8. Reuf Moghadam Says:

    Please wright and email me acorn oak fruit medicinal use .
    Thanks . Reuf Moghadam .tex .USA

  9. Megan Martinez Says:

    As I lay here in my garden in southern Spain and hear the sound if nits falling around me, I am thrilled to discover your very informative article which answers my question: are these acorns edible?

    My tree is quite fruitful, and I’m glad to know something can be done with them!
    Thanks!

  10. Moon Gyu Lee Says:

    Ah, so they were acorns of Q. suber! Ever since I came to Morocco I wondered from which species they were from…. it is nice to find the answer finally. Thanks.

    People from my country, Korea, also use acorns for food; we extract starch from them and use it to make a kind of jelly called Dotorimuk. Although acorns from all species can be used to make them, those from Q. acutissima(called Sangsuri in Korean) are most prefered, while acorns from evergreen species that belong to subgenus Cyclobalanopsis are rarely used.

  11. Brian Says:

    A recent story from NPR on the “paleo diet” of late-Pleistocene hunter-gatherers in Morocco involving acorns:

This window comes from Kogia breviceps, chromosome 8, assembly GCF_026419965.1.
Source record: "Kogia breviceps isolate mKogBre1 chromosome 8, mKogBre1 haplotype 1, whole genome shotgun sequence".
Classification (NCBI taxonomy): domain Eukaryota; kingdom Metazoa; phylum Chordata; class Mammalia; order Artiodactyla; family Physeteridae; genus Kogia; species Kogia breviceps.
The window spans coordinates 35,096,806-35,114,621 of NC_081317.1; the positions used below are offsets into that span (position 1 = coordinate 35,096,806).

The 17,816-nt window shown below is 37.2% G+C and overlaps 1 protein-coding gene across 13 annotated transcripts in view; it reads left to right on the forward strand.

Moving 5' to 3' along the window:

http://www.npr.org/blogs/thesalt/2014/01/06/260185944/looks-like-the-paleo-diet-wasnt-so-hot-for-ancient-hunters-teeth

    A short URL if that one is truncated: http://n.pr/1cO1ZtQ

  12. Lisa Moulton Says:

    Thank you, I never knew the acorns from cork oaks were edible, especially just roasted – I must try it. In California, and much of the US the white, black, blue and live oaks have edible acorns – but not until they are ground and the tannins leached out. Acorn flour/mush was a big part of the diet of native people here for thousands of years. My children like to do this and we make bread and other things with acorn flour. Wildlife: deer, squirrels, birds and others still depend on the acorns and don’t seem to be bothered by the tannins.